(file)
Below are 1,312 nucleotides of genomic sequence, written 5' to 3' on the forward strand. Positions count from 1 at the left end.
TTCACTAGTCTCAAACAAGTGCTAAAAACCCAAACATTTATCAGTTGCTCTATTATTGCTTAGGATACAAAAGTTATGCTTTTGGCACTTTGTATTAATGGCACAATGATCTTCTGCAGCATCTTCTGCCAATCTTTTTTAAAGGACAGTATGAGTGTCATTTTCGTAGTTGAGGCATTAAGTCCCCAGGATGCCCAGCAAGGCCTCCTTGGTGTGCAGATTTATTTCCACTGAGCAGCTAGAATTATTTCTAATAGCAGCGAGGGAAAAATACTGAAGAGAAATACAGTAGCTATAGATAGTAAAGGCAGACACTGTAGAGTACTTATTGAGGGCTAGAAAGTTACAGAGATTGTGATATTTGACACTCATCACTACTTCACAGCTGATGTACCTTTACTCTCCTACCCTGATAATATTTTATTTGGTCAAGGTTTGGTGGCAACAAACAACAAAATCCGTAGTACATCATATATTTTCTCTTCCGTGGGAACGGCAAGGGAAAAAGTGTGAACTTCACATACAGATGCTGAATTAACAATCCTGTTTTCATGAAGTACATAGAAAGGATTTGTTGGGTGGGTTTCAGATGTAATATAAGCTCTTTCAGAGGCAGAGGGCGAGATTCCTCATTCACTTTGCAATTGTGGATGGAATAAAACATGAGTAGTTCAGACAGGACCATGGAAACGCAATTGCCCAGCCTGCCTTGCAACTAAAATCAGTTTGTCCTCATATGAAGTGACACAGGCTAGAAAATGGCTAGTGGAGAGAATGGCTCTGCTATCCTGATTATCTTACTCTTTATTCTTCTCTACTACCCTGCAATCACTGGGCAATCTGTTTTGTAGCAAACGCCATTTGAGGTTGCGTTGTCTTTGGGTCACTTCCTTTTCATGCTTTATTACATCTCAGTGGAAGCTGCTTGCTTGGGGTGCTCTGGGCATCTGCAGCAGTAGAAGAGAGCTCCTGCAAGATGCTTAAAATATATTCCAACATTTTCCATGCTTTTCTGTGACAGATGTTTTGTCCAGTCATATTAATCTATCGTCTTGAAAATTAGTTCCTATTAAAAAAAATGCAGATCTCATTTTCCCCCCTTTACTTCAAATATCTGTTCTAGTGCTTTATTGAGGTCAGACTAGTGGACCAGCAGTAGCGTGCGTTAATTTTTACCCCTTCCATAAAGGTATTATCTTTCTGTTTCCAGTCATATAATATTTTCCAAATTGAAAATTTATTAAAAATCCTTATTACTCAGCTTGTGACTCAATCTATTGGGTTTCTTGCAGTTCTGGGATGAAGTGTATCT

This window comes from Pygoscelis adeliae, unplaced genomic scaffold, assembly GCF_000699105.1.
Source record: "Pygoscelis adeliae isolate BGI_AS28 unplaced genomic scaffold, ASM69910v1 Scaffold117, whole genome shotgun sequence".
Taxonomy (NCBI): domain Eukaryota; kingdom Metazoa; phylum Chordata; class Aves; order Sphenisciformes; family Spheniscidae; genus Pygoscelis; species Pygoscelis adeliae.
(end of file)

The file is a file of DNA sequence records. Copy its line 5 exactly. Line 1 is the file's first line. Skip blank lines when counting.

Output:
Taxonomy (NCBI): domain Eukaryota; kingdom Metazoa; phylum Chordata; class Aves; order Sphenisciformes; family Spheniscidae; genus Pygoscelis; species Pygoscelis adeliae.